France Plan To Sell Warship To Russia Fuels Concern

France is considering the sale of a Mistral-class warship to Russia. If the deal goes through, it would be the first time a NATO member has sold advanced military equipment to Russia. The proposed sale has France's NATO allies and Russia's neighbors worried.

France is on the verge of selling a warship to Russia. If the deal goes through, it would be the first time a NATO country has sold advanced military equipment to Russia.

The possible sale of the Mistral-class ship, which is designed to anchor in coastal waters and deploy troops on land, is making waves within the trans-Atlantic military alliance.

The ships, which cost an estimated $547 million to $684 million, can carry 16 attack helicopters and dozens of armored vehicles.

The U.S. stance on the potential sale of the ship — and Russia's request for three more — was evident after a meeting in Paris earlier this month of Defense Secretary Robert Gates and French officials. Gates' tone and terse statement about the deal reflected Washington's displeasure.

"We had a good and thorough exchange of views on it. And I'll just leave it at that," Gates told reporters.

French Defense Minister Herve Morin defended the sale, saying it was part of a new French attitude toward Russia.

"France wants a new relationship with Russia," Morin said. "We can't on one hand claim to be partners with the new Russia, and on the other hand treat it like it was the old Soviet Union."

Officials say French President Nicolas Sarkozy's approval in principle to sell Moscow a ship is only one part of a much broader French charm offensive toward Russia.

Mindful of ever-closer ties between Berlin and Moscow, Paris is playing on its long history of cultural and intellectual relations with Russia to win more business.

Just Business

And that's just what the Mistral-class ship sale is — a business deal, says Arnaud Dubien of the Institute of International and Strategic Relations.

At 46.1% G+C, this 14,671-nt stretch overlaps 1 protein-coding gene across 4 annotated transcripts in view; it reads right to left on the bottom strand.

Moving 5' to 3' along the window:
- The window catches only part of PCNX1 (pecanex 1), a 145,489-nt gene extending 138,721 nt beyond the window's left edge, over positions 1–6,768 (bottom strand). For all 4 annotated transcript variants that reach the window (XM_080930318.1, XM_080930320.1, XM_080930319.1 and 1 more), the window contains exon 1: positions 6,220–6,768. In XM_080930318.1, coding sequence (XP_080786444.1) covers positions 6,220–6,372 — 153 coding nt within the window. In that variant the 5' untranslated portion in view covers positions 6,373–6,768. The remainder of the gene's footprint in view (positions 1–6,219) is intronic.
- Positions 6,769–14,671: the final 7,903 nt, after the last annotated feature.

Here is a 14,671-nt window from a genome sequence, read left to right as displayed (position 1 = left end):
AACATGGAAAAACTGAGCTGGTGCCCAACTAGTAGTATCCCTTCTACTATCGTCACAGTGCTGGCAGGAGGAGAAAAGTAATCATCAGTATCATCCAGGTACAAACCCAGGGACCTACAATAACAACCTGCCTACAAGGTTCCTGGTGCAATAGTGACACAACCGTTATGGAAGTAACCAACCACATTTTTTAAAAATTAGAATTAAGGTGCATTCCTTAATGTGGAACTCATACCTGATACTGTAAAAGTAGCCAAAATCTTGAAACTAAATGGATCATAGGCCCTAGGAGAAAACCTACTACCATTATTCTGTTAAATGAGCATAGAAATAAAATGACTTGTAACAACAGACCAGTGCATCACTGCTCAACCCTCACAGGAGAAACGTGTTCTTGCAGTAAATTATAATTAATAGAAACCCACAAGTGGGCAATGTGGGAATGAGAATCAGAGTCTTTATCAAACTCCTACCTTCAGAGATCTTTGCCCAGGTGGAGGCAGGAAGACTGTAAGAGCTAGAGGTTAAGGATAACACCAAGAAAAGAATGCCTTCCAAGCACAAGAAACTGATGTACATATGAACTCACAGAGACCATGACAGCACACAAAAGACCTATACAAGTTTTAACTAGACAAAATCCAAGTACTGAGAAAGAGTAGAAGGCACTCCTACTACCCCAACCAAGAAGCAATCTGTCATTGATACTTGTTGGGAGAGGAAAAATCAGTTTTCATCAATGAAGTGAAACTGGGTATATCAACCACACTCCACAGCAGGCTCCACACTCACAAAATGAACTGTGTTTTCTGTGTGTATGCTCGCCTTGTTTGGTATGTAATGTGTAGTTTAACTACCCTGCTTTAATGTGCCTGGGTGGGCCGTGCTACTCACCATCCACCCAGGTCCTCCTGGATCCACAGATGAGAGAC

"It's also an important symbol," Dubien said. "It's a message that Russia is not an enemy. Twenty years after the Cold War, we can do more than just buy their natural gas."

Dubien believes the sale will mark the end of a taboo for the West — and for Russia — because it's the first time the Russian military is buying major armaments from a NATO country.

In the St. Nazaire shipyard on the Atlantic coast of France, the deafening sounds of drills and sandblasters fill the air as workers put the finishing touches on a mammoth, 17-story cruise ship.

Some of the world's most famous ocean liners, including the Normandy and the Queen Mary, have been built in St. Nazaire's historic shipyard. This is also where the Russian-bound Mistral-class ship would be built.

A spokesman for the town's mayor, Charles Nicol, says St. Nazaire needs contracts like the one with Russia to keep it from going the way of most big European shipyards.

"At the moment, everybody is speaking about this terrible future. And we can't believe it. Nobody wants to see the shipyards finishing his life," Nicol said.

Expanding Russia's Arsenal

In Paris, Sarkozy is reportedly receiving conflicting advice from within his government on whether to go ahead with the sale of the ship to Russia. If it is sold, French officials say it would be without its advanced electronic systems.

But even without the extras, the Mistral-class ship would be an impressive piece of military hardware for the Russians, says Pierre Tran, a reporter with Defense News.

"The French official view is that it is designed and built on commercial ship standards," Tran said. "But the fact is it is equipped for swift landing and reception of armored vehicles, helicopters and troops."

The deal has upset NATO members like Estonia and Romania, and other countries on Russia's periphery. The issue is particularly sensitive for Georgia, which was invaded by Russia in 2008 after a conflict erupted over the territory of South Ossetia.

A Russian admiral recently commented that having the French-built ship would have allowed Russia's forces to invade Georgia in 40 minutes instead of two days.

The Georgian ambassador to France, Mamuka Kudava, is trying to stop the sale.

"The Russians themselves very publicly stated they will use this highly sophisticated Mistral ship for whatever reasons they might need it for," Kudava said. "That means that in the Black Sea area, Moscow will have even larger and higher capacity of conducting military operations."

Kudava says if Russia does get the Mistral-class ship, the balance of power in Europe will be altered.

But French Prime Minister Francois Fillon is eager to create jobs and win export contracts to stimulate the French economy. Fillon hopes to cement the ship deal in early March when Russian President Dmitry Medvedev visits Paris. Copyright 2010 National Public Radio. To see more, visit http://www.npr.org/.

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